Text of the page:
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Longtime educator, advocate joins the Board of Education

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Dr. Millicent Rainey, left facing the camera, takes her oath of office on Wednesday, Jan. 27 administered by Judge Beverly Scarlett. Rainey’s daughter, Letitia Rainey Howard is holding the Bible. Rainey fills the vacant position left by Lawrence Sanders.


Dr. Millicent Rainey may be the new face on the Orange County Board of Education, but her service to the school district spans over many decades.

Sworn in by Judge Beverly Scarlett and with her daughter, Letitia Rainey Howard holding the Bible, on Wednesday, Jan. 27, Rainey took her oath of office for the school board.

“This, I consider really an honor to have the opportunity to serve,” Rainey said to her new collegues. “... I am really pleased to be able to join you and work with this board because there are a number of things that I see and others see and, I’m sure, you see as I listen to the presentation that we need to work on, things that we need to improve. And I want to work with you as we continue to try and make, or sustain, Orange County Schools the first choice for families.”

The board appointed Rainey at its Jan. 11 meeting after interviewing candidates for the position. Rainey will serve for the next six months in a position vacated by Lawrence Sanders, who resigned for a career opportunity.

A native of Orange County, Rainey’s history with Orange County Schools goes way back. She attended school at Efland Elementary School and graduated from Central High School.

She earned a bachelor’s degree in elementary education and English from Winston-Salem State University, a master’s degree in administration, supervision and middle grades education from N.C. Central University and a doctorate in education administration and leadership from Nova Southeastern University in Ft. Lauderdale, Fla. She is also certified in 11 licensure areas.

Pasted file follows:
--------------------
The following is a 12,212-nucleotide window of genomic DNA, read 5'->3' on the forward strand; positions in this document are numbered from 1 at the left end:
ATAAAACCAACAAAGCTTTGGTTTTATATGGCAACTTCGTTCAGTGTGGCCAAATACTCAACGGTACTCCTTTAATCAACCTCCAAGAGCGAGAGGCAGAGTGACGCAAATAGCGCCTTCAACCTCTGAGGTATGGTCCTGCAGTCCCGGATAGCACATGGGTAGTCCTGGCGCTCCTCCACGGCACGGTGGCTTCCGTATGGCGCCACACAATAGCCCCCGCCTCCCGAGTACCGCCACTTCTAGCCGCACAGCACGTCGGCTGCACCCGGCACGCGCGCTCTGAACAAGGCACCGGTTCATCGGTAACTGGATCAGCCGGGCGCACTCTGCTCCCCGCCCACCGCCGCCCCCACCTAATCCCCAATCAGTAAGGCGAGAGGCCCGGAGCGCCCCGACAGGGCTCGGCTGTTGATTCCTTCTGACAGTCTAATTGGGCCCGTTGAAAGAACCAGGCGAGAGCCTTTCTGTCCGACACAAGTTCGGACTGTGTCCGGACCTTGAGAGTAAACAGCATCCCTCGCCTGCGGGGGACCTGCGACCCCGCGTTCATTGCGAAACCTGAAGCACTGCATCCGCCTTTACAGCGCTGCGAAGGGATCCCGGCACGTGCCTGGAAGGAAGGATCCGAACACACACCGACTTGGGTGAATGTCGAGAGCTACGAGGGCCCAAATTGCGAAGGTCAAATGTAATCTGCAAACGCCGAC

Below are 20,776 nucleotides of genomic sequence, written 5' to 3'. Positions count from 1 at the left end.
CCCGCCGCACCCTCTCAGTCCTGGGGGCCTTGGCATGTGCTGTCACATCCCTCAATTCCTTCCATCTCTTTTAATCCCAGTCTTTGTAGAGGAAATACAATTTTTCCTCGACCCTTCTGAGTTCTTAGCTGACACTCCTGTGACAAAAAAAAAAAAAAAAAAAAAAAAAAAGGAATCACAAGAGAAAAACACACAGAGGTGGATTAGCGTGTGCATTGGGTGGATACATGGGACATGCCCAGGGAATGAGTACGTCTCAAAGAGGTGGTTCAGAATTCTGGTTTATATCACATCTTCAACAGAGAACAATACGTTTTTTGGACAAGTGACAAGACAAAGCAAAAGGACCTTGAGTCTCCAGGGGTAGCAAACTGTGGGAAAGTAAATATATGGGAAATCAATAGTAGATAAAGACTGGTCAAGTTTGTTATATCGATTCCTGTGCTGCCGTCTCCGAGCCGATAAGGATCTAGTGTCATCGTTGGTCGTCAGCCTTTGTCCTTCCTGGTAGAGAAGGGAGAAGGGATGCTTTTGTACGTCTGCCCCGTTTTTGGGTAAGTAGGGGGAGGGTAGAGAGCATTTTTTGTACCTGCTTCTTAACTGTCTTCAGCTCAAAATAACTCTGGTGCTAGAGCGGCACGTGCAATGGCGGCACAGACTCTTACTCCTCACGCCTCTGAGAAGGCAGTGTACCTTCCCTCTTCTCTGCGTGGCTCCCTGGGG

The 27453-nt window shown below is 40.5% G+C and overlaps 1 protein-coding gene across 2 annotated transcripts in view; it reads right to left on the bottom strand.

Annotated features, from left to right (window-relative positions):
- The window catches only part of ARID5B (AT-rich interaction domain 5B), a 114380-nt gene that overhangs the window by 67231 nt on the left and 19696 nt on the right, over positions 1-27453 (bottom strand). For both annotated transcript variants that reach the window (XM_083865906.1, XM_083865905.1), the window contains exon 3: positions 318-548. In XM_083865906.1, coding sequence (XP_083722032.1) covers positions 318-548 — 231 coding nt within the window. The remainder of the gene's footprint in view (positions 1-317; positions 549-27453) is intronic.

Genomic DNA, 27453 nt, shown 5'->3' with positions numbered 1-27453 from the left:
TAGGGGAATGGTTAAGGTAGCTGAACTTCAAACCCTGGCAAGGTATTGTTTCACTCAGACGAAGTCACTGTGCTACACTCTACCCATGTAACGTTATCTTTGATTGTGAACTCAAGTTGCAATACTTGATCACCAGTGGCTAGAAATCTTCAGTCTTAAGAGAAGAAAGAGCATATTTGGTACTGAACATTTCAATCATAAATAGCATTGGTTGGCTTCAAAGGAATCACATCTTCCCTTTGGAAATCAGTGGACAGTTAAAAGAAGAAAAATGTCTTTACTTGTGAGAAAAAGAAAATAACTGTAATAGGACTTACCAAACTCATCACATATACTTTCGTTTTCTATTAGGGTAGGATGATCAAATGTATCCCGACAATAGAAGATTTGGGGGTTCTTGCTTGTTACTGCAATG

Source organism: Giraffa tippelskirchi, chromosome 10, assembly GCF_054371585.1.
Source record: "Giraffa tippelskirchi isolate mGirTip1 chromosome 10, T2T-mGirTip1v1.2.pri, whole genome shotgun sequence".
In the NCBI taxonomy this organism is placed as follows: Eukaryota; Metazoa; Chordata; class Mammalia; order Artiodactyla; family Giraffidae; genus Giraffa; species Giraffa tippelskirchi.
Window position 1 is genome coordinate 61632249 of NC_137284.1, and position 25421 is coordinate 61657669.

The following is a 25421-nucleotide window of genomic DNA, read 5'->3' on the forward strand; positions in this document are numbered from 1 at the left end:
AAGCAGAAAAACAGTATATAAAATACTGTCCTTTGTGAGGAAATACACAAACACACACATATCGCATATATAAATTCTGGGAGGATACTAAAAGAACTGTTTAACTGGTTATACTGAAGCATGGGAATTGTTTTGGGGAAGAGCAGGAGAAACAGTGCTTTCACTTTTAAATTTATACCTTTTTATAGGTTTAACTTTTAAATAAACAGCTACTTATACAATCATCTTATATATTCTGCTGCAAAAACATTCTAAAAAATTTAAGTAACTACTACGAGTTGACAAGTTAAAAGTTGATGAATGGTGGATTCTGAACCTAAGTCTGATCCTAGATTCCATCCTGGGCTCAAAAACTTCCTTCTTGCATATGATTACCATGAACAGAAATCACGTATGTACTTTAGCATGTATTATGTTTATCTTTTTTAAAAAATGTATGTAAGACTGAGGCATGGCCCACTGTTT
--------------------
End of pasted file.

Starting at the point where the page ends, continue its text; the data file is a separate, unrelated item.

Rainey began her educational career in her home county in 1965 before integration.

“I worked in 1965 at Aycock School,” she said. “Then I left Orange County in ‘66 and then I came back in ‘69 to ‘96. Then I worked as a teacher. I’ve taught at just about all of the schools except the new schools as a teacher and then as supervisor, director of instruction, assistant superintendent—served as interim superintendent twice. This is my 50th year in education.”

In 1996, she retired from OCS and went to Bennett College in Greensboro where she worked for 17 years and was provost when she retired in 2013.

Despite being retired two times over, Rainey has continued her involvement with OCS by running a tutorial program in reading and English language arts for younger students.

“I would always visit the schools where I had students and I saw a lot of things that were interesting,” she said.

After two years, Rainey closed the tutorial program to take on a volunteer role at Efland-Cheeks Elementary School, but first she would have to renew a license.

“By the time I got that done and sent it in, Mr. Sanders resigned,” she said. “... I spoke to several people and said, ‘Well, maybe I’ll do this and make some kind of contribution there.’”

Rainey said the current superintendent and administration are doing an excellent job, but she was interested in working with the board make some changes.

“I am interested in working with the board these six months and looking at how things can be improved,” she said. “I’m specifically interested in diversity, curriculum, diversity of faculty and staff and looking to improve communication to all of the public. We do a great job of communicating, but I know that there are those parents out there that don’t understand a lot about the report cards and the EOGs and all of these different things. I think that we just need to do a better job of trying to communicate to all of the public. The ones that we don’t normally get to.”

Board members said they were looking forward to working with Rainey.

“I am deeply honored and feel very privileged to be serving with you,” Board Chair Donna Coffey said. “I am so excited.”

Dr. Stephen Halkiotis said the district would benefit from Rainey’s experience.

“If there ever was anybody deserving to be sitting in that chair, it’s someone who spent a better part of their life in this building, someone who spent the better part of their life trying to improve education for the children of Central and Northern Orange,” he said. “I welcome you. I will help you any way that I can and God bless you for your willingness to serve.”